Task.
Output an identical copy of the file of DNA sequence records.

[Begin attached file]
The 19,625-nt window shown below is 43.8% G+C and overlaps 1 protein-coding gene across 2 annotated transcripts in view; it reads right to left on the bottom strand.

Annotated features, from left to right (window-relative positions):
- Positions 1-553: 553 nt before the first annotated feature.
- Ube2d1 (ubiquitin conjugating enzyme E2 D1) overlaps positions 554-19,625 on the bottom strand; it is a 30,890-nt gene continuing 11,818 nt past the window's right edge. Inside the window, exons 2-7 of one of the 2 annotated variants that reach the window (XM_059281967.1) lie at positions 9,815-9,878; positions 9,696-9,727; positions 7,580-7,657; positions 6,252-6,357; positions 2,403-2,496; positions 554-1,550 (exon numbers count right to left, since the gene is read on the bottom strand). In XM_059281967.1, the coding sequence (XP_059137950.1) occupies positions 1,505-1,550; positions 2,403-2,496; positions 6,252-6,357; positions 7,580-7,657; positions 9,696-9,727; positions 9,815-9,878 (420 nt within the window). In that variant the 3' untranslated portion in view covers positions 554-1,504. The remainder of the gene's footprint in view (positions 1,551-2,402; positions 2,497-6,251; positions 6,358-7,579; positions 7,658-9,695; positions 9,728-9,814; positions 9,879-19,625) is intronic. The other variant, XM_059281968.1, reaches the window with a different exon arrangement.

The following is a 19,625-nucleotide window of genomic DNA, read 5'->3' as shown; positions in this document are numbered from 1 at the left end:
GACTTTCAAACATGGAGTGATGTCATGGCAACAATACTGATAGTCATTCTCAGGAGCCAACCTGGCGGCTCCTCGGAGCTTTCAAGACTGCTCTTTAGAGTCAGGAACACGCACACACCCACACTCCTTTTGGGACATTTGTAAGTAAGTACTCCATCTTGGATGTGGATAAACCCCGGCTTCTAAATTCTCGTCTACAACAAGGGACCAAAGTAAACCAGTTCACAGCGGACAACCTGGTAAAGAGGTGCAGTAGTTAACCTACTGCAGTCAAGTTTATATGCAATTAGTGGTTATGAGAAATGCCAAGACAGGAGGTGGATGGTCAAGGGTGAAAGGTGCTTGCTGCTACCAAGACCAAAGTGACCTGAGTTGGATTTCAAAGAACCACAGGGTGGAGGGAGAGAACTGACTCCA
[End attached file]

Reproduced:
The 19,625-nt window shown below is 43.8% G+C and overlaps 1 protein-coding gene across 2 annotated transcripts in view; it reads right to left on the bottom strand.

Annotated features, from left to right (window-relative positions):
- Positions 1-553: 553 nt before the first annotated feature.
- Ube2d1 (ubiquitin conjugating enzyme E2 D1) overlaps positions 554-19,625 on the bottom strand; it is a 30,890-nt gene continuing 11,818 nt past the window's right edge. Inside the window, exons 2-7 of one of the 2 annotated variants that reach the window (XM_059281967.1) lie at positions 9,815-9,878; positions 9,696-9,727; positions 7,580-7,657; positions 6,252-6,357; positions 2,403-2,496; positions 554-1,550 (exon numbers count right to left, since the gene is read on the bottom strand). In XM_059281967.1, the coding sequence (XP_059137950.1) occupies positions 1,505-1,550; positions 2,403-2,496; positions 6,252-6,357; positions 7,580-7,657; positions 9,696-9,727; positions 9,815-9,878 (420 nt within the window). In that variant the 3' untranslated portion in view covers positions 554-1,504. The remainder of the gene's footprint in view (positions 1,551-2,402; positions 2,497-6,251; positions 6,358-7,579; positions 7,658-9,695; positions 9,728-9,814; positions 9,879-19,625) is intronic. The other variant, XM_059281968.1, reaches the window with a different exon arrangement.

The following is a 19,625-nucleotide window of genomic DNA, read 5'->3' as shown; positions in this document are numbered from 1 at the left end:
GACTTTCAAACATGGAGTGATGTCATGGCAACAATACTGATAGTCATTCTCAGGAGCCAACCTGGCGGCTCCTCGGAGCTTTCAAGACTGCTCTTTAGAGTCAGGAACACGCACACACCCACACTCCTTTTGGGACATTTGTAAGTAAGTACTCCATCTTGGATGTGGATAAACCCCGGCTTCTAAATTCTCGTCTACAACAAGGGACCAAAGTAAACCAGTTCACAGCGGACAACCTGGTAAAGAGGTGCAGTAGTTAACCTACTGCAGTCAAGTTTATATGCAATTAGTGGTTATGAGAAATGCCAAGACAGGAGGTGGATGGTCAAGGGTGAAAGGTGCTTGCTGCTACCAAGACCAAAGTGACCTGAGTTGGATTTCAAAGAACCACAGGGTGGAGGGAGAGAACTGACTCCA